But even better, Next Wave’s commitment to arts writing extends beyond people in my role. Rather than releasing a program – short blurb, time, date, location – Next Wave released a magazine, filled with essays, snatches of writing, or photographs about and from the work and the artists. Communication surrounding the art is presented as an integral first step to connecting with, understanding, and finding the work.

We’ve created the very first Next Wave Magazine. With the guidance of Editor Alice Gage, we created a publication that introduces a new collection of people. That doesn’t try to sell you something. That doesn’t assume that you should know these artists – of course you don’t, they’re the next wave! Our magazine has our artists explain why they make art, how they’re coming to understand generosity, why what they have been making feels urgent.

-Emily Sexton, Change not yet able to be articulated, or, art

Particularly being from Adelaide, but even being from Australia, I feel a need (and want) to cover work in detail, to analyse it, to expose it, to illuminate it. We’re a small city in a small country, and to have a long-form record out there in the world that says this is what is happening in my city, this is what is happening in my country is crucially important. Isn’t this going to be more illuminating if I’m part of it?

The oft asked question is then but what about your objectivity? To which I say there is no such thing. This question, of course, comes from an assumption that consumer guide judgements are even interesting, let alone necessary: a notion I disagree with strongly.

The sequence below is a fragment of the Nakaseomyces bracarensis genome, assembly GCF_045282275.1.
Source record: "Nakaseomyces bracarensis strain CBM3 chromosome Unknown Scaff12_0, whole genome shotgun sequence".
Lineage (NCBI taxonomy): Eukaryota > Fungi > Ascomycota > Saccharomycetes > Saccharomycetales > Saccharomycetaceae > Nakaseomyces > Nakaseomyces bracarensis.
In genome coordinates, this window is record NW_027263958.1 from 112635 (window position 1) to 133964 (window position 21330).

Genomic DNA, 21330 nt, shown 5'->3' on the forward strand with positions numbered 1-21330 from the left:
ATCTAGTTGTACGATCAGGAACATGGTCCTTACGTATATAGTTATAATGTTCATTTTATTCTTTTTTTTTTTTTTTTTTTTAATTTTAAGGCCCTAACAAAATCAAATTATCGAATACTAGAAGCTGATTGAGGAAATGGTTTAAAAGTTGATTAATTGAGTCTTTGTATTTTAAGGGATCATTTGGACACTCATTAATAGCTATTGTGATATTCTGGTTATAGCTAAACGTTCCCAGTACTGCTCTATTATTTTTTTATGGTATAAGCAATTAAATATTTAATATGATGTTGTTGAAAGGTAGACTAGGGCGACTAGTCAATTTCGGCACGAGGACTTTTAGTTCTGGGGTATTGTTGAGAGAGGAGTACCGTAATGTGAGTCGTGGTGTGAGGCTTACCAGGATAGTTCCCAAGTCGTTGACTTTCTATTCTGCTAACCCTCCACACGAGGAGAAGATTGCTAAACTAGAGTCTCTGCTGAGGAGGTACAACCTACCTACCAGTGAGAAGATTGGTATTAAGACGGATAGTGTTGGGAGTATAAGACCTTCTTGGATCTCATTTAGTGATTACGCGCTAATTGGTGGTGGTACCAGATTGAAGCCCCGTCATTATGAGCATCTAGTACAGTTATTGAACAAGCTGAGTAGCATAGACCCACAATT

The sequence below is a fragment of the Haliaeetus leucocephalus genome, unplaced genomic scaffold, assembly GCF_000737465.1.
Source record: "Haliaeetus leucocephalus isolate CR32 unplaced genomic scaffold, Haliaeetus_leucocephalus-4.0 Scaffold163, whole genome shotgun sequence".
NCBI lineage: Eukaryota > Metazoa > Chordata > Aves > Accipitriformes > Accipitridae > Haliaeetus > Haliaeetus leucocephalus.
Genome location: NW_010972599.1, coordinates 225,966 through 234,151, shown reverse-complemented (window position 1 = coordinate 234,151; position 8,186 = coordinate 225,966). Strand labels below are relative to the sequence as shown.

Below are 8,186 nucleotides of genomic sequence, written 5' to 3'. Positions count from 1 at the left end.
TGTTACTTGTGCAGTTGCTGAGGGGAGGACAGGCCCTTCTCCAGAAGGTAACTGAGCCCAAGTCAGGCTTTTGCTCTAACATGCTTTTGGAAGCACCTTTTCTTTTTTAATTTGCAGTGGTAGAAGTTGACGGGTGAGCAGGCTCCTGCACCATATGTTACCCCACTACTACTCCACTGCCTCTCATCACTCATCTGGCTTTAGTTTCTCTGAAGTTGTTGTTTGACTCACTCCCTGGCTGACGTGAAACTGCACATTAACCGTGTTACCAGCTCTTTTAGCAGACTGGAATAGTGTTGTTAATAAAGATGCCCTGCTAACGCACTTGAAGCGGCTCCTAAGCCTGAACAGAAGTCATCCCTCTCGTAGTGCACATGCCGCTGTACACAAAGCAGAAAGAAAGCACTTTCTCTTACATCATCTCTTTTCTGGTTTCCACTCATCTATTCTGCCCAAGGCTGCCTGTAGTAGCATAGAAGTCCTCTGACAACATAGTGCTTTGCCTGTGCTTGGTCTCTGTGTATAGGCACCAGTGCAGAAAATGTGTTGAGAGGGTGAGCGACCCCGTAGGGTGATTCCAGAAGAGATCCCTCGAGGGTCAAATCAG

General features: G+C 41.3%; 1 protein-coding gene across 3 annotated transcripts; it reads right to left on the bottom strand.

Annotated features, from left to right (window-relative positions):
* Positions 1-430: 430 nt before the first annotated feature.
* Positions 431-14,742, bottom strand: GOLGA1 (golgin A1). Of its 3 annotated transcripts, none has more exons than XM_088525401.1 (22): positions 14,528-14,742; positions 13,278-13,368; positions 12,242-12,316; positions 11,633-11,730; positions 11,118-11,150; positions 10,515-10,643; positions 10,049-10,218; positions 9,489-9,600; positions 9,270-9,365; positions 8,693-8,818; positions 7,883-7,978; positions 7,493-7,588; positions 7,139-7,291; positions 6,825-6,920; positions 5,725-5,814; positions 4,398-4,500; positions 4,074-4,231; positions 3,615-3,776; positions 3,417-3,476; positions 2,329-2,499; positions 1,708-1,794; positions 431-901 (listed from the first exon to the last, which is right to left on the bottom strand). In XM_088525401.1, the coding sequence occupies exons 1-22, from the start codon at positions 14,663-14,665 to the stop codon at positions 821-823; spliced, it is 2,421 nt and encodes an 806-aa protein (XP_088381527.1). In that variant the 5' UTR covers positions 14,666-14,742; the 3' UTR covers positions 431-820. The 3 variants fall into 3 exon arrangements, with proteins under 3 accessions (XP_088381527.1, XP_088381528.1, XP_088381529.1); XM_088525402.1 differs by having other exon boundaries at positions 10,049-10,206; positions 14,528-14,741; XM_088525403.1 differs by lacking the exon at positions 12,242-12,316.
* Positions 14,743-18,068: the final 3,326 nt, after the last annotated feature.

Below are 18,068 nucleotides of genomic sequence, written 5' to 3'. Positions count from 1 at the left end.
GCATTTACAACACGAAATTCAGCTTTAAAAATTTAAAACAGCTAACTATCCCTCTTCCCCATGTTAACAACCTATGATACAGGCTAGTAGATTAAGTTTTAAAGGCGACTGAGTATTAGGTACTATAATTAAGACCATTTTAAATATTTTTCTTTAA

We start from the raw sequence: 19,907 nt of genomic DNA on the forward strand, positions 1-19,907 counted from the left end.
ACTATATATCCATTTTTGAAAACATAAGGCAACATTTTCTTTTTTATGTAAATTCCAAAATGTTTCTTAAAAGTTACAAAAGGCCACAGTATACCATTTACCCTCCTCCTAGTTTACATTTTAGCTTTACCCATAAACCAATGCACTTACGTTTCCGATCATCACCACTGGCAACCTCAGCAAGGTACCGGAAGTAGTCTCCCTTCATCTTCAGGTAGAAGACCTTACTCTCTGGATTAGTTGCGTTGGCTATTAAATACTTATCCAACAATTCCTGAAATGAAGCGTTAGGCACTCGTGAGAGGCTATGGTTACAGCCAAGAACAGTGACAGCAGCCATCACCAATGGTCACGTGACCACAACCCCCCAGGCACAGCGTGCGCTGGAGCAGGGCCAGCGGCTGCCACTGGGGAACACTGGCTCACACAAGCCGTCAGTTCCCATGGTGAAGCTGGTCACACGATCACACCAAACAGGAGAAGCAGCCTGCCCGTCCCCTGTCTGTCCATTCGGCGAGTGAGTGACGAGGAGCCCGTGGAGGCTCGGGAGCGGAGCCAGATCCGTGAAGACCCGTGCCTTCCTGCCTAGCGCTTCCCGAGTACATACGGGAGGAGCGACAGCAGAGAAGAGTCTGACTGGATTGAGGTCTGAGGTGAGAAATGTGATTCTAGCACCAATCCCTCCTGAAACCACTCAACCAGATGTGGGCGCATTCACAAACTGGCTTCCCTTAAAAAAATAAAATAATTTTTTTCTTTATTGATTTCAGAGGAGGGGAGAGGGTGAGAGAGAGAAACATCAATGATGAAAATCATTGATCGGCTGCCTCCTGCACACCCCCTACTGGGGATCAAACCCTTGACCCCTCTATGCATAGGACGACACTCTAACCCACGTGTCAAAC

As Andrew wrote on his blog:

Another aspect of “embeddedness” that I think worth addressing is whether, if a critic gets “embedded” in some way or other, it will make them view the work more favourably.

Well, here’s a thing. I reckon a critic’s actual *opinion* of a piece is frequently the least important part of a review. Yes, some people treat reviews as some kind of consumer guide. I suspect many of them might be the same sort of people who grumble if they suspect a critic isn’t “being objective”. They’re the people who prize the star-rating. And, having taken into account what I’ve said only a couple of paragraphs earlier about respecting the humanity of others, I still think those people are the wreckers of civilisation.

Ok, it is useful to know if something is good or not. But unless you’re actually the person who’s reviewed the show – or you have the magical good fortune to have a critic with whose taste yours corresponds exactly – the good/not-good question just boils down to that most mysterious of things; one’s taste.

The internet opens so many amazing opportunities for writing about art: everyone’s a critic. Not only in the idea that you don’t need permission or validation to comment any more, but also in the fact that you can do new things with the form. You can take a month to sort out your thoughts, you can draw crazy parallels, you can hyperlink everything you possibly can to make a point about how you can hyperlink, you can publish a telepathic interview, you can you can you can.